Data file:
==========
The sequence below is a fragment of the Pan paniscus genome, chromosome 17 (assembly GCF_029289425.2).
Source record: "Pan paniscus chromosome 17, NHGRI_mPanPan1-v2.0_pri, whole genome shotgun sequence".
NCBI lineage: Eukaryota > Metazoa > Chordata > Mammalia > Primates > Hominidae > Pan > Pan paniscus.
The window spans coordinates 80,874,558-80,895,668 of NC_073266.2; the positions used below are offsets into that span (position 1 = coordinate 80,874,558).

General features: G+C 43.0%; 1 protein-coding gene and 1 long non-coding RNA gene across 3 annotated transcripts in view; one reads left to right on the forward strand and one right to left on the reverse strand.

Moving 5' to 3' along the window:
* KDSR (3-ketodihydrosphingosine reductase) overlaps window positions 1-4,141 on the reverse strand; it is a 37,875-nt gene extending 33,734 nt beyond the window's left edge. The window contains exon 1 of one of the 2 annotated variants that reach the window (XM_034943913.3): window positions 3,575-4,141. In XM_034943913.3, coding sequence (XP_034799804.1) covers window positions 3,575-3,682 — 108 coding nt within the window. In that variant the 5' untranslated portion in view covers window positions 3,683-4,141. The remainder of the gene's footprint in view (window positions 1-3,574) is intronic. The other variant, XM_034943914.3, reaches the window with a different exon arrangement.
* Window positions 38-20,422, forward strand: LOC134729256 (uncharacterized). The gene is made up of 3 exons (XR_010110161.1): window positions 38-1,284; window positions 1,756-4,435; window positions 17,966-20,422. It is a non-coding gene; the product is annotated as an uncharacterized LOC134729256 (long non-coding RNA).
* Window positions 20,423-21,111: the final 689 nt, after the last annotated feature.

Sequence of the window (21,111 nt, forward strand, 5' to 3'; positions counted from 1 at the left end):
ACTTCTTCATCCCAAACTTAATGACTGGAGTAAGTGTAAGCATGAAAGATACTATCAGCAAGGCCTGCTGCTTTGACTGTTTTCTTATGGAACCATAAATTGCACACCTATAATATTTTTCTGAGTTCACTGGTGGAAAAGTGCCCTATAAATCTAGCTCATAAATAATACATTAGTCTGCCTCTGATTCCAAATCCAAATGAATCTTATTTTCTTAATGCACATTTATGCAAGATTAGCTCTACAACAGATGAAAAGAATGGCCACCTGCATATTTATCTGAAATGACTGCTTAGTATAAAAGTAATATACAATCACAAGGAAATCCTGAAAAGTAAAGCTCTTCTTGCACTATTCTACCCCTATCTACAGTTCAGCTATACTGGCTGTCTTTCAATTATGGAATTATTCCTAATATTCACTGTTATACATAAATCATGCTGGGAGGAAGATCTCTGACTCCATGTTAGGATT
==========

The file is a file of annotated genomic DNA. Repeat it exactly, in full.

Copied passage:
The sequence below is a fragment of the Pan paniscus genome, chromosome 17 (assembly GCF_029289425.2).
Source record: "Pan paniscus chromosome 17, NHGRI_mPanPan1-v2.0_pri, whole genome shotgun sequence".
NCBI lineage: Eukaryota > Metazoa > Chordata > Mammalia > Primates > Hominidae > Pan > Pan paniscus.
The window spans coordinates 80,874,558-80,895,668 of NC_073266.2; the positions used below are offsets into that span (position 1 = coordinate 80,874,558).

General features: G+C 43.0%; 1 protein-coding gene and 1 long non-coding RNA gene across 3 annotated transcripts in view; one reads left to right on the forward strand and one right to left on the reverse strand.

Moving 5' to 3' along the window:
* KDSR (3-ketodihydrosphingosine reductase) overlaps window positions 1-4,141 on the reverse strand; it is a 37,875-nt gene extending 33,734 nt beyond the window's left edge. The window contains exon 1 of one of the 2 annotated variants that reach the window (XM_034943913.3): window positions 3,575-4,141. In XM_034943913.3, coding sequence (XP_034799804.1) covers window positions 3,575-3,682 — 108 coding nt within the window. In that variant the 5' untranslated portion in view covers window positions 3,683-4,141. The remainder of the gene's footprint in view (window positions 1-3,574) is intronic. The other variant, XM_034943914.3, reaches the window with a different exon arrangement.
* Window positions 38-20,422, forward strand: LOC134729256 (uncharacterized). The gene is made up of 3 exons (XR_010110161.1): window positions 38-1,284; window positions 1,756-4,435; window positions 17,966-20,422. It is a non-coding gene; the product is annotated as an uncharacterized LOC134729256 (long non-coding RNA).
* Window positions 20,423-21,111: the final 689 nt, after the last annotated feature.

Sequence of the window (21,111 nt, forward strand, 5' to 3'; positions counted from 1 at the left end):
ACTTCTTCATCCCAAACTTAATGACTGGAGTAAGTGTAAGCATGAAAGATACTATCAGCAAGGCCTGCTGCTTTGACTGTTTTCTTATGGAACCATAAATTGCACACCTATAATATTTTTCTGAGTTCACTGGTGGAAAAGTGCCCTATAAATCTAGCTCATAAATAATACATTAGTCTGCCTCTGATTCCAAATCCAAATGAATCTTATTTTCTTAATGCACATTTATGCAAGATTAGCTCTACAACAGATGAAAAGAATGGCCACCTGCATATTTATCTGAAATGACTGCTTAGTATAAAAGTAATATACAATCACAAGGAAATCCTGAAAAGTAAAGCTCTTCTTGCACTATTCTACCCCTATCTACAGTTCAGCTATACTGGCTGTCTTTCAATTATGGAATTATTCCTAATATTCACTGTTATACATAAATCATGCTGGGAGGAAGATCTCTGACTCCATGTTAGGATT